I understand this, but still I struggle to apply it, to do it, to rejoice always and give thanks in all circumstances. I tend to lose sight of the grace of God, to let other things cloud my view. Paul understands this, and so he gives us more help in the next chapter. Colossians 3 begins by reminding us that we have been raised with Christ, and so we ought to set our minds on the things that are above. We are to put to death our earthly passions and desires, and to put on our new self which is being renewed. Because we are chosen by God, because we are holy, because we are beloved, we are to put on compassion, kindness, humility, meekness, patience, forgiveness, love. In verse 15 he says:

Colossians 3:15 And let the peace of Christ rule in your hearts, to which indeed you were called in one body. And be thankful.

If you notice, all these things have to do with body life, interacting with others. We are to bear with one another. We are to forgive one another. We are called to love one another, be at peace with one another, live in harmony with one another. We were called in one body. We are called into the body of Christ, the church which he purchased with his own blood. Thankfulness is a community project.

And it is rooted in God’s gracious forgiveness. Verse 13 tells us “…if one has a complaint against another, forgiving each other; as the Lord has forgiven you, so you also must forgive.” The word ‘forgive’ here is ‘χαρίζομαι‘ to freely, graciously give or forgive. It is part of the root of the word thankful ‘εὐχάριστος‘, good gracious. The way we deal with one another, especially when we are wronged by another is determined by how the Lord has forgiven you. And our gracious forgiveness of one another is an expression of God’s forgiveness to us.

So when we are wronged, we are reminded of how we have wronged God, and how he graciously forgave us. And we are stirred to gratitude. And when we have wronged a brother or sister, and they extend us grace and forgiveness, we are reminded of the gracious forgiveness God has given to us, and we are stirred to gratitude. We might respond ‘good gracious!’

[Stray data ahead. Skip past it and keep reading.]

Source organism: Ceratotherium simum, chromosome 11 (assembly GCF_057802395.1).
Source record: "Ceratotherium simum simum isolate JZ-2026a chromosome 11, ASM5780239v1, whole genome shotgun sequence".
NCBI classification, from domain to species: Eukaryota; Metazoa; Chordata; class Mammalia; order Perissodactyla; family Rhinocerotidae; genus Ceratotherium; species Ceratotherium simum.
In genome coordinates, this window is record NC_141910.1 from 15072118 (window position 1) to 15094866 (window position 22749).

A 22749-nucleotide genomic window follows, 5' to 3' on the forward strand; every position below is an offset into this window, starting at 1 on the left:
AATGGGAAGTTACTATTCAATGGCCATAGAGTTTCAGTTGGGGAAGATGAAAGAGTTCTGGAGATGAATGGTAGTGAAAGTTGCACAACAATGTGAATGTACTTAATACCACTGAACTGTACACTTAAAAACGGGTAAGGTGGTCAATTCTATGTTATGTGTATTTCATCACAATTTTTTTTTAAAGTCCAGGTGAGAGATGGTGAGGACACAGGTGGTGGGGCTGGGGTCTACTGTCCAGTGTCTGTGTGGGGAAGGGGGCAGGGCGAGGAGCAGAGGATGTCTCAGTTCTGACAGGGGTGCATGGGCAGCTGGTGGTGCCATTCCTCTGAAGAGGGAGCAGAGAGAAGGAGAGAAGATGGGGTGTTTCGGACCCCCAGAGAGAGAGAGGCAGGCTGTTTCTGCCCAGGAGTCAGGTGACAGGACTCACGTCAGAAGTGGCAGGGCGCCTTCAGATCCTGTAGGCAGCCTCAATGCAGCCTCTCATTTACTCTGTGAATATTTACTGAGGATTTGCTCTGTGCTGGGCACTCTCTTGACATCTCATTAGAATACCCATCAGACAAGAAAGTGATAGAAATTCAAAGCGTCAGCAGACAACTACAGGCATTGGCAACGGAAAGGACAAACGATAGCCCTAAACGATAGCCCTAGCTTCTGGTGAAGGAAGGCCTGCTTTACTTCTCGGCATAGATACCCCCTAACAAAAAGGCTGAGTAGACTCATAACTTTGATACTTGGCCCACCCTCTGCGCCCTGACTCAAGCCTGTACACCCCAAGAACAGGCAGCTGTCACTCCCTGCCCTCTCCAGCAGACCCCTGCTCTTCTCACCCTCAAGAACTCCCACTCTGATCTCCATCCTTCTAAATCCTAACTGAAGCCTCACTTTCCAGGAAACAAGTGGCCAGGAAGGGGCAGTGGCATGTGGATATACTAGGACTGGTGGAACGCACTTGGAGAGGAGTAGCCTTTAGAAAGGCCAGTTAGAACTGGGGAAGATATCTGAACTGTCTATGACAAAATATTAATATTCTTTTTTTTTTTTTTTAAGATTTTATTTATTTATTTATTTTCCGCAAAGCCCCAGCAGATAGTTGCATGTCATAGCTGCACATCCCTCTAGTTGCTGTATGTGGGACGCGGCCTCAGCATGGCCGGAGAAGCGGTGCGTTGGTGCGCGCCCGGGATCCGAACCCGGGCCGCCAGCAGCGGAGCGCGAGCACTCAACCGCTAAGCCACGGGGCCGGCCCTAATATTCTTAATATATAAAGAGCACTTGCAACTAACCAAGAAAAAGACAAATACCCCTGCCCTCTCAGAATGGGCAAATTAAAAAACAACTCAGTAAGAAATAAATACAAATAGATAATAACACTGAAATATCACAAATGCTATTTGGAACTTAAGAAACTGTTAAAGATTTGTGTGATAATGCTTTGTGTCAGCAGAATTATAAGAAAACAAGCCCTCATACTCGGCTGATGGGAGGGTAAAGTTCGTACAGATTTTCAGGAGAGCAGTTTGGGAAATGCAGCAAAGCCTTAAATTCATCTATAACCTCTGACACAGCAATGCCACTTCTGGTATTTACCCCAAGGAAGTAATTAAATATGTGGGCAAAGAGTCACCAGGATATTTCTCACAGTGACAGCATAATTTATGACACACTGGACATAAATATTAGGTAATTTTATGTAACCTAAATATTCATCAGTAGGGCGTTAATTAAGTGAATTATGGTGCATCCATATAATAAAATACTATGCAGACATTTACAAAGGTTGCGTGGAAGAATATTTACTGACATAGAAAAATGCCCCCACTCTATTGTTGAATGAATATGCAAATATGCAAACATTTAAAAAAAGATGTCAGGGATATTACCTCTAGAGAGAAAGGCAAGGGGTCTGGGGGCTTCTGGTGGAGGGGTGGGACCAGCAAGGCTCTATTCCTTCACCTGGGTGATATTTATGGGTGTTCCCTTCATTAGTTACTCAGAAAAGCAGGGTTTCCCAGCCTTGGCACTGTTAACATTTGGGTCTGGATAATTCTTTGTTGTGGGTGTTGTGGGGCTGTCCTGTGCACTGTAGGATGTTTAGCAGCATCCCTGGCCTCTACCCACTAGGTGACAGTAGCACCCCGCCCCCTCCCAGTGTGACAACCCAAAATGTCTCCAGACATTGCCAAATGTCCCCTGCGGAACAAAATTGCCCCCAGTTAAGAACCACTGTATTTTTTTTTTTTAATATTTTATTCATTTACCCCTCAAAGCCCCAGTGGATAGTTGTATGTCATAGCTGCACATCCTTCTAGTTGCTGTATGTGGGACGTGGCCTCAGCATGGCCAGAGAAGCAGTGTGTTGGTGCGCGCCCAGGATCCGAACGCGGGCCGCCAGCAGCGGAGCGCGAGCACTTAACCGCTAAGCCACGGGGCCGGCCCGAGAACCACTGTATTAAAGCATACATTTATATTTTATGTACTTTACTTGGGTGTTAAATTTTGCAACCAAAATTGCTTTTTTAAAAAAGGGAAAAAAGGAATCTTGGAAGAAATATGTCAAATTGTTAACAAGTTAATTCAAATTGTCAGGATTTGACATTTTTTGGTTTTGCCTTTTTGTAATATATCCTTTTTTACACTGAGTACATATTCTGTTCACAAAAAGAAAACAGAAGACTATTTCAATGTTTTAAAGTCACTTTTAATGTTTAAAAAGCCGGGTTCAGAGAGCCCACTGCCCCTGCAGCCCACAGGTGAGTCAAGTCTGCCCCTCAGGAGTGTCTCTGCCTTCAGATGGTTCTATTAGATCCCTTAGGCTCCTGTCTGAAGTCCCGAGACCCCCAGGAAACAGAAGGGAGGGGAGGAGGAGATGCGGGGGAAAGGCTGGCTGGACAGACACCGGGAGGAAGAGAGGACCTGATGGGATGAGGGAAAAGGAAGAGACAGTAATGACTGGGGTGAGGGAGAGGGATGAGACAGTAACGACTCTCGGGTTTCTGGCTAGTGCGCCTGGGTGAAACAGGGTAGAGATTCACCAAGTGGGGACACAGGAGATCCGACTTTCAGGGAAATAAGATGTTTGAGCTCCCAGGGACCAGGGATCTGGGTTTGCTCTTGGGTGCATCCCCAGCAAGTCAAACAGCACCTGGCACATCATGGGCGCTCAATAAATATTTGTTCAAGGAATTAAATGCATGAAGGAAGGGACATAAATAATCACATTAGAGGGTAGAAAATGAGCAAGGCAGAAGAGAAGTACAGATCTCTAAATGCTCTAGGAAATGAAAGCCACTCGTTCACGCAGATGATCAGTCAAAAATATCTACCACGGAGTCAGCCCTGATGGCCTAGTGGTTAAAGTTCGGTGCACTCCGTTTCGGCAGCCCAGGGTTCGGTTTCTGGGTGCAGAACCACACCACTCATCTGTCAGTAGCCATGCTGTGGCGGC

You see how being rooted in the gospel works itself out in community life and reminds us to gratitude.

Thankfulness and Singing

But Paul doesn’t stop here. He goes further to describe what church life, life in the body of Christ should look like.

Colossians 3:16 Let the word of Christ dwell in you richly, teaching and admonishing one another in all wisdom,

The word is central. We must have Christ’s words, the words about Christ, the gospel living in us. Copiously. Abundantly. Richly. Read, meditate, memorize, let it saturate and spill out. And we are to use the gospel living in us to remind each other. To to teach one another, to correct or reprove one another. We need each other!

Colossians 3:16 Let the word of Christ dwell in you richly, teaching and admonishing one another in all wisdom, singing psalms and hymns and spiritual songs, with thankfulness in your hearts to God. 17 And whatever you do, in word or deed, do everything in the name of the Lord Jesus, giving thanks to God the Father through him.

Part of what we do as a body of believers in Jesus is sing together. One way we teach and admonish one another is by psalms, hymns, spiritual songs. We sing with thankfulness in our hearts to God.

It is interesting (we don’t have time to do it now) to trace out thanksgiving in the Psalms. Of course, the Psalms themselves are songs, but repeatedly in the Psalms, we are told that thanksgiving and singing go together.

Psalm 57:9 I will give thanks to you, O Lord, among the peoples; I will sing praises to you among the nations.